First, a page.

The Coen Brothers

The Big Lebowski radio, tonight!

I will be LIVE at 12:30 AM (ET) Saturday morning with Robert Daniels on VISIONS IN SOUND. Tune in on your dial to 98.5 or internet to CKWR!  You folks in the UK can tune in as you enjoy some morning java!  Join Us THIS Saturday 12:30-2:30am (ET).

This Week On Visions In Sound – The 20th Anniversary Of The Big Lebowski – Drop in to see what condition your condition is in this week as this week we celebrate the 20th of the Coen Brothers cult classic The Big Lebowski. We will also be live on Facebook!

I’m a bit of a fan of both the movie and its excellent soundtrack.  My movie review can be found here.  Check out my cool Lebowski ID and swag!

 

 

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DVD REVIEW: A Serious Man (2009)

“When the truth is found to be lies, and all the joy within you dies…then what?” — Rabbi Marshak

 


 

Scan_20160215A SERIOUS MAN (2009 Alliance)

Directed by Joel and Ethan Coen

A Serious Man is a black comedy about Larry Gopnik, a Jewish mathematics professor, age unspecified, who realizes one day that his life seems to be falling apart. The setting is a very convincing 1967 in Minnesota.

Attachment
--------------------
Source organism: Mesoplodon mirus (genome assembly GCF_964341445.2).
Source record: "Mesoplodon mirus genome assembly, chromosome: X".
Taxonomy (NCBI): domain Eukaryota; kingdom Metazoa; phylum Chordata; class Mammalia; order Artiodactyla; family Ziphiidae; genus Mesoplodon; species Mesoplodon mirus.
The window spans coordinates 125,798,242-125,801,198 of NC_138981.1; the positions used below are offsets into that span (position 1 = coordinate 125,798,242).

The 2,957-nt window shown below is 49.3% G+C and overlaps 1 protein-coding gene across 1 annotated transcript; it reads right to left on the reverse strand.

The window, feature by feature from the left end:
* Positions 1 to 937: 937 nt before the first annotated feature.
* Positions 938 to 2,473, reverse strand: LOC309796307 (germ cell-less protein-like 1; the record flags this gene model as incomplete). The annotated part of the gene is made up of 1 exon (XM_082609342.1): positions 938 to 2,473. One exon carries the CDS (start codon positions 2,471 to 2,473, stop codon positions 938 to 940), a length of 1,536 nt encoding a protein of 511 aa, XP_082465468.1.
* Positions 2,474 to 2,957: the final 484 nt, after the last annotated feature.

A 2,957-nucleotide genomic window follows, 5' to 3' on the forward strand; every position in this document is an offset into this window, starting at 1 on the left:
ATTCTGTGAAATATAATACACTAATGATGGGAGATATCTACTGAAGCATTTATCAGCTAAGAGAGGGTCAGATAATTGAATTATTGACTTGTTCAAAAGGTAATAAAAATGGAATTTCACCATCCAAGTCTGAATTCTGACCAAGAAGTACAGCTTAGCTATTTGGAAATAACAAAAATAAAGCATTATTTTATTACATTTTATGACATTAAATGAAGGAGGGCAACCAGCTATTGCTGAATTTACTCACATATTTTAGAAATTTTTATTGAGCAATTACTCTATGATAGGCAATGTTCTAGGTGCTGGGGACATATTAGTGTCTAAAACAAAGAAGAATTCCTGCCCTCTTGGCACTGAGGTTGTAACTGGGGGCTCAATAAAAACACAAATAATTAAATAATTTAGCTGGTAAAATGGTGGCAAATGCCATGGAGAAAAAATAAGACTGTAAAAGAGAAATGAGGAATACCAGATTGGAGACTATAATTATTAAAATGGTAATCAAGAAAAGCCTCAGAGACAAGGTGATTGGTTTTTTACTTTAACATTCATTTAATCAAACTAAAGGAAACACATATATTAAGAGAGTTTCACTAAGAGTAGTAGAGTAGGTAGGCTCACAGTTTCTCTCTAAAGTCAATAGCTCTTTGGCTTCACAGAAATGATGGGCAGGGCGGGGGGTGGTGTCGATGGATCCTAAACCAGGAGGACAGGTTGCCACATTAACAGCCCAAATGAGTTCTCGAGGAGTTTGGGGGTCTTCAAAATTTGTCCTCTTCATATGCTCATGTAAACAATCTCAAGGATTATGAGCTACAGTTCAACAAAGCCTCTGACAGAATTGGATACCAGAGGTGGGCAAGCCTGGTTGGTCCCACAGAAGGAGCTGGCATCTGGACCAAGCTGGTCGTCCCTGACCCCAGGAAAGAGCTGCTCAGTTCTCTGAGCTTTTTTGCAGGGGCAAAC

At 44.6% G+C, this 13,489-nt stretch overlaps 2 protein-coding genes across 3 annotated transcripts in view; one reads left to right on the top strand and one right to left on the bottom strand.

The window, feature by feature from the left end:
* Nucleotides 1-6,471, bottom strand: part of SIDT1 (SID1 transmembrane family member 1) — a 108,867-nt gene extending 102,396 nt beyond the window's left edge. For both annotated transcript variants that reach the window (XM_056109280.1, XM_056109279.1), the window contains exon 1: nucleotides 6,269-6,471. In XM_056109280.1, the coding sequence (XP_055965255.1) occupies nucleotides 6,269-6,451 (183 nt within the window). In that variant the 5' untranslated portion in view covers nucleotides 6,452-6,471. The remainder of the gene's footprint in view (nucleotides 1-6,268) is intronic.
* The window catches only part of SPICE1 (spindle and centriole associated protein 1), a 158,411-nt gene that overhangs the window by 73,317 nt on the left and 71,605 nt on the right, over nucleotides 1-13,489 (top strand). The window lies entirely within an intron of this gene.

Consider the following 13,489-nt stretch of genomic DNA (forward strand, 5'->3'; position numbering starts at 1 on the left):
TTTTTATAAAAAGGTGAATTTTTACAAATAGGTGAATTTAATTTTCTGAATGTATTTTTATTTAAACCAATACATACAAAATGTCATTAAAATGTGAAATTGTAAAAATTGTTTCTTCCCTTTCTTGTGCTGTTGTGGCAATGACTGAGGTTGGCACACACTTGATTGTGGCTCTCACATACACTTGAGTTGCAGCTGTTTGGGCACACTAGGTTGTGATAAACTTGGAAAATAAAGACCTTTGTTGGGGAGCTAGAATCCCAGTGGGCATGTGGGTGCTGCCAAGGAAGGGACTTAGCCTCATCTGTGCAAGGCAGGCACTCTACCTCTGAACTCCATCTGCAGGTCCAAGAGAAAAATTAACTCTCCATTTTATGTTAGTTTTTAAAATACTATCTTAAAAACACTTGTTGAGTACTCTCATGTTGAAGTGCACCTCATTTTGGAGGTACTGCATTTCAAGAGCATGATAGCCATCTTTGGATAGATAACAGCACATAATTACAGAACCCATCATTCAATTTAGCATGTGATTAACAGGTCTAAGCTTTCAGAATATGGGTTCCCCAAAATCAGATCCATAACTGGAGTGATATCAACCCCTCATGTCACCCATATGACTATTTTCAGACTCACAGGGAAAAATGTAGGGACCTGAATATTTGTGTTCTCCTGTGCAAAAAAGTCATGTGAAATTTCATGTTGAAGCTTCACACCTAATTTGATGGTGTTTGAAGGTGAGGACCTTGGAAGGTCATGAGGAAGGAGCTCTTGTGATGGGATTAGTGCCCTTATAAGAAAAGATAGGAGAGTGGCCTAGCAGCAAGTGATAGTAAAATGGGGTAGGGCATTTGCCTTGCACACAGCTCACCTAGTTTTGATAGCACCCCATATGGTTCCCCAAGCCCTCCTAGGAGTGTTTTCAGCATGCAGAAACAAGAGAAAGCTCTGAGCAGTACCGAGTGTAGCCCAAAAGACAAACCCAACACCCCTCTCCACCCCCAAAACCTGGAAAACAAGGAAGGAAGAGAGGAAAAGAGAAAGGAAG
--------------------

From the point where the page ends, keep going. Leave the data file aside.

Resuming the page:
His brother is sleeping on the family’s couch and constantly nursing a monstrous (but never seen, thank God) cyst on his neck. Then he learns that his wife is leaving him for his friend Sy Ableman. His son Danny is smoking pot and signed up for the Columbia Record Club, under dad’s name.  Santana’s Abraxas was automatically mailed but no payments have been sent!  Danny’s selling the records for drug money, but he’s more worried about taking a beating from Mike Fagel (“a fucker”) over a $20 pot debt when he should be worried about Hebrew school and his upcoming Bar Mitzvah.  (“Studying Torah, asshole!”)   His daughter Sarah is always either washing her hair or out with her friends. Within this setting, innumerable irritants and stumbling blocks fall in his way, usually within the same scene. Jefferson Airplane’s “Somebody to Love” is the opening and recurring music to a heap of problems the characters get in.  (Rock fans also take note: Jimi Hendrix shows up later.)

All that Larry (Michael Stuhlbarg) wants is to make something of his life, and become “a serious man”. Expectations, demands and obligations seem to obstruct him at all times.  Confusing advice from Rabbis, a neighbor who seems to tease him by sunbathing topless, a South Korean exchange student offering him bribes, another neighbor seemingly encroaching on the property line, his card-counting brother, and his own faith seem to taunt him at every turn. It’s not a complex story: it is character driven, comedic, dramatic and nostalgic all at once. In other words, typical Coen fare.  I love the ironic but authentic touches like a doctor lighting up a cigarette in his office.